What Is a Carver’s Mallet Used For

In wood carving, a mallet is a very necessary tool for most relief carvings and other more complex projects. So what is a carver’s mallet used for?

A mallet is a tool used for transmission of force onto wood when cutting wood. This is usually done by striking the mallet on a chisel for a more controlled and cleaner cut through the wood. Using a mallet also provides a wider range of force that you can use on the wood.

When carving wood you don’t always have to use a mallet, when working with softer wood and less complex projects most times the force you can produce with your hand is enough.

Woodcarvers also like to use a mallet even on more simple projects as it is easier to control the force you exert. If you want a stronger hit you would hold the mallet closer to the handle and produce hits from further away, and when a lighter hit is required, the mallet is held closer to the head and the hits are lighter and perhaps more frequent.

Few stronger hits are better than many light ones as the chisel moves around with every hit resulting in small splinters. Fewer strikes mean a cleaner and better cut if done right.


When working on more complex projects especially that involve hardwood, a mallet is crucial as it is the only way a woodcarver can produce enough force to cut through the wood while applying the required technique needed to shape the carving.

How To Use a Carver’s Mallet

When relief carving, working with a hard wood, or creating other types of projects that require a mallet, you need to know how to use properly for best results.

Place the chisel in the area that you want to chip off or cut through. When using a chisel in a conjunction with a mallet be sure to ignore the handle and hold the chisel closer to the edge for a more precise placement.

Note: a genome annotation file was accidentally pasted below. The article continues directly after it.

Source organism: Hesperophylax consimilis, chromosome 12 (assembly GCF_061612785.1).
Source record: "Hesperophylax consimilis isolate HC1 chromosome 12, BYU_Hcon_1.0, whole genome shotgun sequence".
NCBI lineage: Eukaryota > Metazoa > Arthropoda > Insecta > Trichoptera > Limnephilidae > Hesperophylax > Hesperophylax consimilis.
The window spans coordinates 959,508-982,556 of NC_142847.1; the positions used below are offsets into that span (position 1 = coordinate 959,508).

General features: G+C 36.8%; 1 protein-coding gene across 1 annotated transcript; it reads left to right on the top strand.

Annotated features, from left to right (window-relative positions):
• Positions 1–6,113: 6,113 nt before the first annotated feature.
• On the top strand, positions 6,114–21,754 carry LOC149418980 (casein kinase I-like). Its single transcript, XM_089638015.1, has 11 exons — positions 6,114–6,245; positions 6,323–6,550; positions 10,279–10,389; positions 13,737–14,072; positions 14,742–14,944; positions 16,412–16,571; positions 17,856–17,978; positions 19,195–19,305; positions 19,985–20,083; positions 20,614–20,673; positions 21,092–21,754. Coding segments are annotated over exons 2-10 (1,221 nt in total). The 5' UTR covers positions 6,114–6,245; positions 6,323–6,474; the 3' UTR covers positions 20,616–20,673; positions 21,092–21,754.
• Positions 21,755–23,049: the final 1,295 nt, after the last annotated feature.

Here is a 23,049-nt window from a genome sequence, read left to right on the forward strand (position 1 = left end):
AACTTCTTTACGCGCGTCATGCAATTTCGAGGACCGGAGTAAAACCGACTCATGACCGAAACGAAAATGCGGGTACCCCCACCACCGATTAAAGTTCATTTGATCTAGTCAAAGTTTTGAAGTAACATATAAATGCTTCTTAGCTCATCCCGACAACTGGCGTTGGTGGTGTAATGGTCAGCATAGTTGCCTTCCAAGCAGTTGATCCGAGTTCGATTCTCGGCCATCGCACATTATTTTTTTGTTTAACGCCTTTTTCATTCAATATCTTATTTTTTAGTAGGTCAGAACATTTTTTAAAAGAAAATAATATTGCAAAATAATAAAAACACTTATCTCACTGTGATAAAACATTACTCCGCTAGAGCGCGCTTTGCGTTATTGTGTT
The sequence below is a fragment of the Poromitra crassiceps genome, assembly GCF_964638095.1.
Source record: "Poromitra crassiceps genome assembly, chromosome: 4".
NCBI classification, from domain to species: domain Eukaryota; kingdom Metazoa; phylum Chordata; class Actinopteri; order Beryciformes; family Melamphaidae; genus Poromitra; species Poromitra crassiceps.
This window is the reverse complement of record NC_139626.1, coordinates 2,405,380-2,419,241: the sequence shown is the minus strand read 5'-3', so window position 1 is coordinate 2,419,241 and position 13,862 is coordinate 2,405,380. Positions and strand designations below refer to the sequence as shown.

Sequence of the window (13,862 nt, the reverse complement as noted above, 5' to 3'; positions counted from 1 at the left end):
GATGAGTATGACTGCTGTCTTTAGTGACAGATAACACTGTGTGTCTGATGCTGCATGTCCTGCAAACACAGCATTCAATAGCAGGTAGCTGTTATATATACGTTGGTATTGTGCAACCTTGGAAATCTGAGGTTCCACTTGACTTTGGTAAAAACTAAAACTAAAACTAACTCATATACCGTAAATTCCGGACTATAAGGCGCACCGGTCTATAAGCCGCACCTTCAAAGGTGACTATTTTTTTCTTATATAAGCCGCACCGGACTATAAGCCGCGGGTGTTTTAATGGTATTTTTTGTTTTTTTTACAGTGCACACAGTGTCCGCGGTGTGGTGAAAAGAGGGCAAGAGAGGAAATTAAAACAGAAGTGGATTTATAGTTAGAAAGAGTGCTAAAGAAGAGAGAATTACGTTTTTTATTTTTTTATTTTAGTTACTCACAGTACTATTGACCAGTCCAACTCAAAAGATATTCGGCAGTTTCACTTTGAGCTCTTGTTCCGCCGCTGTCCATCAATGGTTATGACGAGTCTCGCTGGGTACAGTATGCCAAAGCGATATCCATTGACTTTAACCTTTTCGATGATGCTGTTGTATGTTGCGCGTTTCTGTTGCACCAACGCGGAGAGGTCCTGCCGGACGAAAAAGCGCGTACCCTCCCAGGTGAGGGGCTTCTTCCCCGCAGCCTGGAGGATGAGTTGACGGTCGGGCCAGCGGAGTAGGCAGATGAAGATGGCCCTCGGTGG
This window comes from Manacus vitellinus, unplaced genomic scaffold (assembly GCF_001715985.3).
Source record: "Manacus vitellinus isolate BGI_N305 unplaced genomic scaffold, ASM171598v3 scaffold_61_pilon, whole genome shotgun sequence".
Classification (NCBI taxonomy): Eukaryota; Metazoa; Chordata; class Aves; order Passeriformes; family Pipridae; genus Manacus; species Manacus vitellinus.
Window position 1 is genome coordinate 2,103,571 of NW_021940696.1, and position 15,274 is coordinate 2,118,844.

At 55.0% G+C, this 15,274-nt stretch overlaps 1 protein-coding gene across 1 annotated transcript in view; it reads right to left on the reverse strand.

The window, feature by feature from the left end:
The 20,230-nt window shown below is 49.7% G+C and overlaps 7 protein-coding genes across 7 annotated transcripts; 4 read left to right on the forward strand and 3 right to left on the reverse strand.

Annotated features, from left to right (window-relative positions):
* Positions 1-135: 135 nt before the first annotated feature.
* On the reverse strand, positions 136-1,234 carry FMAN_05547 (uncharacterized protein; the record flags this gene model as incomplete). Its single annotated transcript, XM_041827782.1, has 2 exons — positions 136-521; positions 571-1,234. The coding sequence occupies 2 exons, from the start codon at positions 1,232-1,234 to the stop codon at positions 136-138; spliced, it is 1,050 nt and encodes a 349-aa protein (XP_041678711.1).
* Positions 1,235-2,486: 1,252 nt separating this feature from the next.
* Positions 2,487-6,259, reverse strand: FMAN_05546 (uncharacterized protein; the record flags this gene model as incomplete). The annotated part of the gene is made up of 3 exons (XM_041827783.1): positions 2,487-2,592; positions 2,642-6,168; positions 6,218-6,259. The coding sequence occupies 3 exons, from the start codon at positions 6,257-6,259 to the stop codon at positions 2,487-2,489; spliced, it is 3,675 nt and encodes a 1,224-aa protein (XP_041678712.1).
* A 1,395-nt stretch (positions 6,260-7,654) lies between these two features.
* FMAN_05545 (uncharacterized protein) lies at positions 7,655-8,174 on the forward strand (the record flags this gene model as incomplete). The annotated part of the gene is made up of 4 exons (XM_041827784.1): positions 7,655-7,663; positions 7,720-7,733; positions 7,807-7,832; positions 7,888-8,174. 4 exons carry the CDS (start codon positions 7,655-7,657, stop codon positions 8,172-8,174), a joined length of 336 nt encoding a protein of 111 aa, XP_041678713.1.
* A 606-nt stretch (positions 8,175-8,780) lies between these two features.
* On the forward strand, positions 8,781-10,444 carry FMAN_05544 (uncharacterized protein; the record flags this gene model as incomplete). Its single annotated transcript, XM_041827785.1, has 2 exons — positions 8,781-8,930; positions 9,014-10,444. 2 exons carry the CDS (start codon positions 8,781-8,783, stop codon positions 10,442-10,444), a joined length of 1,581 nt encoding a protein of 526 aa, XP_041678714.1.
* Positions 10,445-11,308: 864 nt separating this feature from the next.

When using a mallet, pay attention to the side that you hit with. It can be either of the two faces, however, you should never use the part in between them as it will both break your mallet overtime and split the wood.

As previously mentioned, you can control the force of the mallet by holding it in different ways. The closer your hand is to the top of the mallet the less strong every strike will be. For stronger strikes hold the mallet closer to the end of the handle.

Most of the time you will use the mallet together with a chisel, here are a few things to keep in mind that will bring you better results:

  • Hold the mallet with your dominant hand and the chisel with your non-dominant
  • Have space to place the mallet down when you want to help position the chisel with your second hand. Make sure the surface does not have a slope and that you can pick up the mallet without much effort
  • Keep your chisel sharp at all time, there are a hundred reasons why this is important and not a single one that suggests otherwise

You never want to use your mallet to hit anything that is harder than the material it is made of, therefore nails and such items require a hammer and not a mallet.

Overall, this everything there is to using a mallet in a nutshell. Hit it on the chisel to force it through the wood, be careful when using it, and you are going to get the hang of it very quickly

Can You Use A Hammer Instead Of A Mallet